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From: Brian McNamara (lorgon_at_[hidden])
Date: 2004-03-09 17:26:21

On Tue, Mar 09, 2004 at 05:00:33PM +0200, Peter Dimov wrote:
> What do you think this expression should do:
> bind(f, _1) == bind(g, _1)
> Currently, boost::bind returns f == g when f and g are of the same type, and
> fails at compile type otherwise (this is the equality comparison feature
> Doug requested).
> lambda::bind returns lambda(x) { return f(x) == g(x) }.
> It is clear that a future boost::bind that has limited lambda support would
> be even more problematic (as would be a future equality comparable
> boost.lambda). In that case, the expression will always compile, but do
> something different depending on whether f and g are of the same type.

In my opinion,
   lambda(x) { return f(x) == g(x) }.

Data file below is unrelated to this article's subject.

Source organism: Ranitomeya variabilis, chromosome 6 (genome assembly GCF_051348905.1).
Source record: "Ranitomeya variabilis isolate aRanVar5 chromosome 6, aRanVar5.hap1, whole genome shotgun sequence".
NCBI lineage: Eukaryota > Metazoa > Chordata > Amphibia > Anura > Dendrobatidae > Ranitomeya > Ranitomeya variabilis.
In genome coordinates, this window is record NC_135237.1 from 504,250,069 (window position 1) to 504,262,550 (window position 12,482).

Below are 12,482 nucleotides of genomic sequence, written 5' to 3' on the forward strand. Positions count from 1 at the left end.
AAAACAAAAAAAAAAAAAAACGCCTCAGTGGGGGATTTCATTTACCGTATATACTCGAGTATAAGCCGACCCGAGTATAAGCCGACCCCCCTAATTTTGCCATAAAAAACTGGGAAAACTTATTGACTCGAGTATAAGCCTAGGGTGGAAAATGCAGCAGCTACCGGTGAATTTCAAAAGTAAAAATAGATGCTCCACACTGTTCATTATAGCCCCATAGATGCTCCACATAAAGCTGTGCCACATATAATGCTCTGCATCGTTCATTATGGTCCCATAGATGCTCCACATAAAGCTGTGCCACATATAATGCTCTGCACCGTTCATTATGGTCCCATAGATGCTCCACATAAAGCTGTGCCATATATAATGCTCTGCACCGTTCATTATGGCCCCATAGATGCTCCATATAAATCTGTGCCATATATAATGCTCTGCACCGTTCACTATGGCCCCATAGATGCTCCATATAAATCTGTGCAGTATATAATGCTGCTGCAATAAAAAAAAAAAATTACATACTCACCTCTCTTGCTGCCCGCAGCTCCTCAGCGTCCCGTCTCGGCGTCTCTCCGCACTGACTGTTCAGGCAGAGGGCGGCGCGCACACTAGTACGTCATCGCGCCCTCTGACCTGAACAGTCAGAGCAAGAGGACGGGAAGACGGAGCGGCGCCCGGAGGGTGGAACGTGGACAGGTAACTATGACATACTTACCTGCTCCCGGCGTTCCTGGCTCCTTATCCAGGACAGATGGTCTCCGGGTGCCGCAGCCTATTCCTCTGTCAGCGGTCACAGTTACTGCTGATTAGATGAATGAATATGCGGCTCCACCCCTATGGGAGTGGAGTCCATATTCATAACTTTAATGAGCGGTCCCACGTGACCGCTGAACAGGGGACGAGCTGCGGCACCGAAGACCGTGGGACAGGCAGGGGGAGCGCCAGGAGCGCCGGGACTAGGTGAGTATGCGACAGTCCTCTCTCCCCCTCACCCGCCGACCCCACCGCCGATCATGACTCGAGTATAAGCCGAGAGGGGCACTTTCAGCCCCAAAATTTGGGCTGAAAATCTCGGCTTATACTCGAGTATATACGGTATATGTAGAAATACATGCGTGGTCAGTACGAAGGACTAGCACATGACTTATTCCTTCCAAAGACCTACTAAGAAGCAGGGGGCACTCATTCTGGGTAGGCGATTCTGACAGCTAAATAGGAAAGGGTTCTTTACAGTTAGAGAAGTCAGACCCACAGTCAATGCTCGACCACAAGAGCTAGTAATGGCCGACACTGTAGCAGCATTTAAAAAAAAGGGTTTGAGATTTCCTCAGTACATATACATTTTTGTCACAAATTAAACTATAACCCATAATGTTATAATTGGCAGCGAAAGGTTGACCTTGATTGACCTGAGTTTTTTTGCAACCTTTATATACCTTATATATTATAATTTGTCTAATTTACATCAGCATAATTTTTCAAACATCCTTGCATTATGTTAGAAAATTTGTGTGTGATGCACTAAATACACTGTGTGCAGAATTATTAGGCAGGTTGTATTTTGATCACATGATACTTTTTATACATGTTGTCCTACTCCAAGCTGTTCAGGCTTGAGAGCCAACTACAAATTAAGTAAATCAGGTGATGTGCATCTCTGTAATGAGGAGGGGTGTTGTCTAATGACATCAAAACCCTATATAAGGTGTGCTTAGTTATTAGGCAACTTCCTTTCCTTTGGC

is best. Whenever I see a placeholder, I expect the whole expression
(modulo operator precedence and "constant(foo)" issues) to get
lambda-ized, and thus I expect operator== to create a lambda
expression. (I dunno if this is the 'right' expectation to have, given
the way the libraries work now, but I think it is a reasonable/simple
'ideal' expectation.)

More generally, I think it's not a good idea to try to create "function
equality" with operator==. I didn't participate in any of the earlier
discussions, but I think that if you want to register/unregister
function objects with an event handler, for instance, you should use a
separate "handle" object to keep track of "function object identity".
(The whole idea of "f==g" being meaningful for two functions is a little
bit fishy to me, but this is probably more of a personal bias than
anything I can defend objectively.)

-Brian McNamara (lorgon_at_[hidden])

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